It warned that the Prudential Regulation Authority (PRA) may have ignored concerns about the viability of NNEGs promised by lenders.
The report claims that the under-valuation of these guarantees in equity release mortgages is a ticking time bomb and that the PRA made only half-hearted attempts to address this.
However, in July the PRA proposed new requirements for equity release providers to change how they assess their liabilities which could require lenders to hold more capital to cover their lending.
This follows on from a series of speeches and policy tightening around equity release since 2015.
The free market think tank commissioned the research in association with the BBC.
Its analysis argued that lenders could find themselves overexposed due to the potential of people living longer and house prices declining or not rising fast enough to keep up with the loan value.
The authors conducted six stress tests to see how poorly an equity release loan would perform under severe economic conditions.
The two tests involving house price risk were conducted using a 30% and 40% crash in property prices, while in another test borrower longevity was increased by an average of two years.
In the 2008 house market crash, prices fell by around 16% before recovering to slight gains in 2009.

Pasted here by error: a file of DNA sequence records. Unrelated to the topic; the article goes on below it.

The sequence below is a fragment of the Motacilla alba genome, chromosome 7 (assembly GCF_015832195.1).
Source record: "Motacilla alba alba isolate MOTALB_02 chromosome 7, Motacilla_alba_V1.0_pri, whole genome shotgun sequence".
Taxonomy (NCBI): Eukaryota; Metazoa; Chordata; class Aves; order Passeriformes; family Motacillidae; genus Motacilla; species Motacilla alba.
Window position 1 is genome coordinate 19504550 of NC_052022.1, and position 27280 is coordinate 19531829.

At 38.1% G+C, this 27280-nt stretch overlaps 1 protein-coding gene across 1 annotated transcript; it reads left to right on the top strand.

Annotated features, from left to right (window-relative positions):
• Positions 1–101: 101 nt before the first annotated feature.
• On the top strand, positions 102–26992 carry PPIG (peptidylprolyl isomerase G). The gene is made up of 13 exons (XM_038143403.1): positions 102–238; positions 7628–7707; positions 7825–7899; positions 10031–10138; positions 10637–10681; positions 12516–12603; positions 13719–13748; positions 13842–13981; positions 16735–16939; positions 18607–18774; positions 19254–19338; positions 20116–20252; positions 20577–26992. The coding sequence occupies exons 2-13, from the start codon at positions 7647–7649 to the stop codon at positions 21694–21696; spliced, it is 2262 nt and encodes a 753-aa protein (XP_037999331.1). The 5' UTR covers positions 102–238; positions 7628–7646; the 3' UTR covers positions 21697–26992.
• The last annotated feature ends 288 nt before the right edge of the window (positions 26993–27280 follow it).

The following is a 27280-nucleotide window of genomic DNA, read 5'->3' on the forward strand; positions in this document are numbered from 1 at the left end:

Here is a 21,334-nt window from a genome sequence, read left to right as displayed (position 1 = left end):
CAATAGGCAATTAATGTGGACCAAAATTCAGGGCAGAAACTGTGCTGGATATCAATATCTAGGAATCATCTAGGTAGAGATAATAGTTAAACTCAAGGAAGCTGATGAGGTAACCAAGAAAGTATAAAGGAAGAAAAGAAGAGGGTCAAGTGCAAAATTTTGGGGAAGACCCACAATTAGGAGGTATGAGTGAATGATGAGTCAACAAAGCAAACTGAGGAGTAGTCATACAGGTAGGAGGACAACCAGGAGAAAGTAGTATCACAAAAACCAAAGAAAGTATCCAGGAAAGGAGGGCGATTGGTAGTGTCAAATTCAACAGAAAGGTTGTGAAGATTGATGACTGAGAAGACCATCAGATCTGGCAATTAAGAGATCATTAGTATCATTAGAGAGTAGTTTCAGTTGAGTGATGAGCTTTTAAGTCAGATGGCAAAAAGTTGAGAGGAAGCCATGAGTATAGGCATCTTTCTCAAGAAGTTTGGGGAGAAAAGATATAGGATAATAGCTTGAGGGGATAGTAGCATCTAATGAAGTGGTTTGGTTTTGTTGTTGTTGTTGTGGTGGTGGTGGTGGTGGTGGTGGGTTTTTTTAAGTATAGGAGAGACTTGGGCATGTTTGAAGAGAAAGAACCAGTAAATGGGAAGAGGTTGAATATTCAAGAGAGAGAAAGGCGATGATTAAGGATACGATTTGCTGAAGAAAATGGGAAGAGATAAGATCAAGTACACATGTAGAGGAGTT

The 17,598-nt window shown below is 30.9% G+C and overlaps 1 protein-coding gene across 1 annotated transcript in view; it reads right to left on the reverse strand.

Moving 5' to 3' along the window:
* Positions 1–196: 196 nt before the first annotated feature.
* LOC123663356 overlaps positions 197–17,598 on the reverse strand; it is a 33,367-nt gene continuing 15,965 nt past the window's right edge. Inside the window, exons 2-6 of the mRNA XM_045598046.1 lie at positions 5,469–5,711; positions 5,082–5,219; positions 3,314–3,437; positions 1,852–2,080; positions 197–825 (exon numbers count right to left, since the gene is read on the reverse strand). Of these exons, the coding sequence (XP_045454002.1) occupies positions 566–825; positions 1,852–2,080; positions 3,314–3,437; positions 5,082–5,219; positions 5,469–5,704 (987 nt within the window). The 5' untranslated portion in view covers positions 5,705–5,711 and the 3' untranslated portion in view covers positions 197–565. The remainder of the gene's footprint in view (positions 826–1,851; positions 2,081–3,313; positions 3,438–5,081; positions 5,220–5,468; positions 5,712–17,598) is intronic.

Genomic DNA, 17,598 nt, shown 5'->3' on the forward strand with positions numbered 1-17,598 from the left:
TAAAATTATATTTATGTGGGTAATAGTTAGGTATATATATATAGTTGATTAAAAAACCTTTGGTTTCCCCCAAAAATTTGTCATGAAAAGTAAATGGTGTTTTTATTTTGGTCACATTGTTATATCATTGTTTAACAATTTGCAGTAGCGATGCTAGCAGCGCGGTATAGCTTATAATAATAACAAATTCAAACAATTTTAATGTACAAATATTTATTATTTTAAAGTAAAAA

Report author Kevin Dowd, professor of finance and economics at Durham University, said the situation had echoes of that of Equitable Life which under-valued its long-term guarantees.
“Now the equity release sector is in deep trouble for the same reason,” he said.
“In both cases, the firms involved got into difficulties because they were using voodoo valuation methods that had no scientific validation. Same causes, same results.”
The equity release industry rejected the assertions made in the report noting that it would continue to engage with the regulator’s consultations, while the PRA said it was not commenting on the issue.
An Equity Release Council spokesperson said: “This is a prudent and highly regulated area of financial services to ensure market stability and good customer outcomes.
“While the detail of pricing decisions are commercially sensitive, common factors in offering an NNEG include three fundamental lines of security: a prudent view of house price trends with allowances for future uncertainty; stress tests for very adverse scenarios; and significant extra risk capital to ensure that, in an extreme adverse event in the residential property market, providers remain able to meet future obligations to policyholders.
“We understand the general approach to NNEG pricing reflects current accepted rules and will continue to consult on this matter with the PRA as indicated.”
A spokesperson from Legal & General Home Finance noted that it was committed to growing the market in a safe and sustainable manner.
“We welcome the PRA’s consultation into the lifetime mortgage market,” he said.
“We believe in taking a prudent approach to all assumptions and calculations, including those relating to the NNEG, and as both the UK’s largest institutional investor and the leading provider of lifetime mortgages, the financial security of our customers is central to everything we do.”